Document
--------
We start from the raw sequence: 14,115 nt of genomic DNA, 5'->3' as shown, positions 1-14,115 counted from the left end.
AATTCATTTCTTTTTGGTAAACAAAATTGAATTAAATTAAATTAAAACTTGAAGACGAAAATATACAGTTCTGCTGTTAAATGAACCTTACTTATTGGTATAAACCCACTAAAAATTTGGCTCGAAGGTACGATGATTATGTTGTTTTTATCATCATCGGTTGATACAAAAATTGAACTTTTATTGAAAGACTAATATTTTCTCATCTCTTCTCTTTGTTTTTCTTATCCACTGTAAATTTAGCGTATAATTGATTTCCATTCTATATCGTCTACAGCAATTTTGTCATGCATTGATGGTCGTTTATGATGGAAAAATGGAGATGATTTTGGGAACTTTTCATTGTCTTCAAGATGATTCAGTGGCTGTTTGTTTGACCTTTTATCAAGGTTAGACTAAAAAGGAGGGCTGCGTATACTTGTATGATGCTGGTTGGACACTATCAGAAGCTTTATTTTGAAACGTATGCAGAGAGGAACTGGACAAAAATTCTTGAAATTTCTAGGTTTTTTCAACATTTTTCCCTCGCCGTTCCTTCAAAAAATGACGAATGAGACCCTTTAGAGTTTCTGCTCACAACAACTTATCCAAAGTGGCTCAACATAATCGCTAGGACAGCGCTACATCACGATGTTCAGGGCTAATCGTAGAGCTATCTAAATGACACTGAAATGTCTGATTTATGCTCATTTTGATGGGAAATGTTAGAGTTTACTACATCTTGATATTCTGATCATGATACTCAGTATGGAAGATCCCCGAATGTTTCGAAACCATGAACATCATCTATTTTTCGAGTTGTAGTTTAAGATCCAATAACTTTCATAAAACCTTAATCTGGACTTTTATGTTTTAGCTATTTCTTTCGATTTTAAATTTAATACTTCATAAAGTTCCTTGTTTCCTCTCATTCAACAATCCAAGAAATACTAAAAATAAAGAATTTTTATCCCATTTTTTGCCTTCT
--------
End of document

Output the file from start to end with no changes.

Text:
We start from the raw sequence: 14,115 nt of genomic DNA, 5'->3' as shown, positions 1-14,115 counted from the left end.
AATTCATTTCTTTTTGGTAAACAAAATTGAATTAAATTAAATTAAAACTTGAAGACGAAAATATACAGTTCTGCTGTTAAATGAACCTTACTTATTGGTATAAACCCACTAAAAATTTGGCTCGAAGGTACGATGATTATGTTGTTTTTATCATCATCGGTTGATACAAAAATTGAACTTTTATTGAAAGACTAATATTTTCTCATCTCTTCTCTTTGTTTTTCTTATCCACTGTAAATTTAGCGTATAATTGATTTCCATTCTATATCGTCTACAGCAATTTTGTCATGCATTGATGGTCGTTTATGATGGAAAAATGGAGATGATTTTGGGAACTTTTCATTGTCTTCAAGATGATTCAGTGGCTGTTTGTTTGACCTTTTATCAAGGTTAGACTAAAAAGGAGGGCTGCGTATACTTGTATGATGCTGGTTGGACACTATCAGAAGCTTTATTTTGAAACGTATGCAGAGAGGAACTGGACAAAAATTCTTGAAATTTCTAGGTTTTTTCAACATTTTTCCCTCGCCGTTCCTTCAAAAAATGACGAATGAGACCCTTTAGAGTTTCTGCTCACAACAACTTATCCAAAGTGGCTCAACATAATCGCTAGGACAGCGCTACATCACGATGTTCAGGGCTAATCGTAGAGCTATCTAAATGACACTGAAATGTCTGATTTATGCTCATTTTGATGGGAAATGTTAGAGTTTACTACATCTTGATATTCTGATCATGATACTCAGTATGGAAGATCCCCGAATGTTTCGAAACCATGAACATCATCTATTTTTCGAGTTGTAGTTTAAGATCCAATAACTTTCATAAAACCTTAATCTGGACTTTTATGTTTTAGCTATTTCTTTCGATTTTAAATTTAATACTTCATAAAGTTCCTTGTTTCCTCTCATTCAACAATCCAAGAAATACTAAAAATAAAGAATTTTTATCCCATTTTTTGCCTTCT